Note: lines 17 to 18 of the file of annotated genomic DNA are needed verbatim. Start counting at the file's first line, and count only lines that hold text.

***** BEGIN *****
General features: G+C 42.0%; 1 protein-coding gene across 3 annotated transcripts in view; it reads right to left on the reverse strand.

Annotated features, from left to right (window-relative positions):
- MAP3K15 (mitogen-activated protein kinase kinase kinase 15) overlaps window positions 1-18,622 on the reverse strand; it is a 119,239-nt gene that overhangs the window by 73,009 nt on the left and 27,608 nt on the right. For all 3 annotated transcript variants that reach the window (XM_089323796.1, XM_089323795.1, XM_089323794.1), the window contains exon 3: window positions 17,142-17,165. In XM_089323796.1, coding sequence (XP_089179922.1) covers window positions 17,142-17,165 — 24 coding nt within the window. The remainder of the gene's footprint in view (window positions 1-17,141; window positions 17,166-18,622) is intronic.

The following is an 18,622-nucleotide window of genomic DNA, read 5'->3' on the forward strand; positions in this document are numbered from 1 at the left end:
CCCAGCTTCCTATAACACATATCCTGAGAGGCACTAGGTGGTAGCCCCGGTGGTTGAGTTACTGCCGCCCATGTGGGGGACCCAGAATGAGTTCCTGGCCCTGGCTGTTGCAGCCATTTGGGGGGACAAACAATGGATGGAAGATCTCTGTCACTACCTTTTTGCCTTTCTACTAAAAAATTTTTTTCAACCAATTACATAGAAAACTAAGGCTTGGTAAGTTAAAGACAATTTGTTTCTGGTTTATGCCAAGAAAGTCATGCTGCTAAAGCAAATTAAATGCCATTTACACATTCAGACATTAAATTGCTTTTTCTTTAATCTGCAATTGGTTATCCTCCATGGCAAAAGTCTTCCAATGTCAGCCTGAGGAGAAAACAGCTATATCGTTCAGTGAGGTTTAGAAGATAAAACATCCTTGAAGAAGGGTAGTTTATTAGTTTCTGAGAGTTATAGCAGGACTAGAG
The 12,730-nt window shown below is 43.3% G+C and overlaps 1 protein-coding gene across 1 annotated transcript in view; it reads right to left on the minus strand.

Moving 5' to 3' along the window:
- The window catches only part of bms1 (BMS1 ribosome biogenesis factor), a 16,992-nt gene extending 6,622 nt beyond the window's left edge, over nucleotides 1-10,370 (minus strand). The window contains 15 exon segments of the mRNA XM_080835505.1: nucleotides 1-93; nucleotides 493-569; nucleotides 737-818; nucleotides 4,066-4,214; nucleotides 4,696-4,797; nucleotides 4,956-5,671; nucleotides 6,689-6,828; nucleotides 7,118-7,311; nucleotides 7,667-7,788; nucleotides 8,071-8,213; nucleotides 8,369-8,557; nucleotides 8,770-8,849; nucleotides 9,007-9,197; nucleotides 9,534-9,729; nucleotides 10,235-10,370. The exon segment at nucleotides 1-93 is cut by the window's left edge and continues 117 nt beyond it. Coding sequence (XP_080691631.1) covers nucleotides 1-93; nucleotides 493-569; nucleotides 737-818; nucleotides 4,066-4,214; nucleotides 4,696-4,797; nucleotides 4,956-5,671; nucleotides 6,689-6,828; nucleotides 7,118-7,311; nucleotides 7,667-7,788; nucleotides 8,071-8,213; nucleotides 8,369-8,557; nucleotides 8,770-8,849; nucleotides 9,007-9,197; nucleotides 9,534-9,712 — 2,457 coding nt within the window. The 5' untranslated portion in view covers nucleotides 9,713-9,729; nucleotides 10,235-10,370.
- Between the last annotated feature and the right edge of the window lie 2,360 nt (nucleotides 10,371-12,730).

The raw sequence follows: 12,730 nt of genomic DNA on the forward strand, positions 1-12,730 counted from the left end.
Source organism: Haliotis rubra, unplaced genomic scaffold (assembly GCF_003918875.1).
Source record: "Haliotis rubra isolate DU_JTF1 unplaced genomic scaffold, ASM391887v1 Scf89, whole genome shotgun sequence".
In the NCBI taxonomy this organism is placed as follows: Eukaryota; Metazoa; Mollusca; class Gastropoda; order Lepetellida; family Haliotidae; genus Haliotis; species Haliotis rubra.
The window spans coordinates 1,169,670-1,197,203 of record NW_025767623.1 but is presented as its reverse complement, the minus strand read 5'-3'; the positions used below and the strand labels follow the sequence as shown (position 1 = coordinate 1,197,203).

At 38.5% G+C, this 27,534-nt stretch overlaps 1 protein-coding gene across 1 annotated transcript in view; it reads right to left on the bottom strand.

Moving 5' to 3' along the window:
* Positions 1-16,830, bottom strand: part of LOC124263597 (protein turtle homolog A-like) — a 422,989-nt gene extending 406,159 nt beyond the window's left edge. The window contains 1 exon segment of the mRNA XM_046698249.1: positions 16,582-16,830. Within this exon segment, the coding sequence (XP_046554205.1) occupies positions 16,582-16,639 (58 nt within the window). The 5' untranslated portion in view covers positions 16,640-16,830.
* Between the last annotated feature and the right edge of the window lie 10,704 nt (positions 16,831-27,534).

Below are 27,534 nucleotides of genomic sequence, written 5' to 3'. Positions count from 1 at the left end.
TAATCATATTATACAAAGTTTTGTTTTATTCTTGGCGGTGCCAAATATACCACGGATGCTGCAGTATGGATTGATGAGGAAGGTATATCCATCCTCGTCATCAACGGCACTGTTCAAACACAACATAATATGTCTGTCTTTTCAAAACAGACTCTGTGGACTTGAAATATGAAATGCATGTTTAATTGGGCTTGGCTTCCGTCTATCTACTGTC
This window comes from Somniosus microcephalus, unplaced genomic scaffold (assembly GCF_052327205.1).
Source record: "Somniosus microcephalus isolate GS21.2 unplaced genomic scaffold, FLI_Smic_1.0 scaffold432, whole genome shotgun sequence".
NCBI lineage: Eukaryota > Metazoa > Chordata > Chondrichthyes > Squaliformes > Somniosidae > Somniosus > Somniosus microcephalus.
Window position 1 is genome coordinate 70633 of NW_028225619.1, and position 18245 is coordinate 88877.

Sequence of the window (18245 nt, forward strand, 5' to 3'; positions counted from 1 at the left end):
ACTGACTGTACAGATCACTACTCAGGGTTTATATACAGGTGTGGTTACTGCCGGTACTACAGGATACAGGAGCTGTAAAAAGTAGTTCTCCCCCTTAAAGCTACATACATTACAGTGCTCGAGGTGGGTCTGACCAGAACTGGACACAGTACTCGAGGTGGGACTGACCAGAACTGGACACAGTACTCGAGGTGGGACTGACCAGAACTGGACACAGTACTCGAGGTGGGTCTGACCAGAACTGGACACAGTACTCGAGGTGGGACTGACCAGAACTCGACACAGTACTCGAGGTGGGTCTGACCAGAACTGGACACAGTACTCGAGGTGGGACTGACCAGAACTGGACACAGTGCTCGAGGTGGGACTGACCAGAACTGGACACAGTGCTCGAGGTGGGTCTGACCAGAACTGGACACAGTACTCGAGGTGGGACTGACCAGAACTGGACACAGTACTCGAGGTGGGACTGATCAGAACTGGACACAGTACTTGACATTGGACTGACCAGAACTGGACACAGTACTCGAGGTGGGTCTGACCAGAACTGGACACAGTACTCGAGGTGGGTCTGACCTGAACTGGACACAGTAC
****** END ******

* Positions 1-16,830, bottom strand: part of LOC124263597 (protein turtle homolog A-like) — a 422,989-nt gene extending 406,159 nt beyond the window's left edge. The window contains 1 exon segment of the mRNA XM_046698249.1: positions 16,582-16,830. Within this exon segment, the coding sequence (XP_046554205.1) occupies positions 16,582-16,639 (58 nt within the window). The 5' untranslated portion in view covers positions 16,640-16,830.
* Between the last annotated feature and the right edge of the window lie 10,704 nt (positions 16,831-27,534).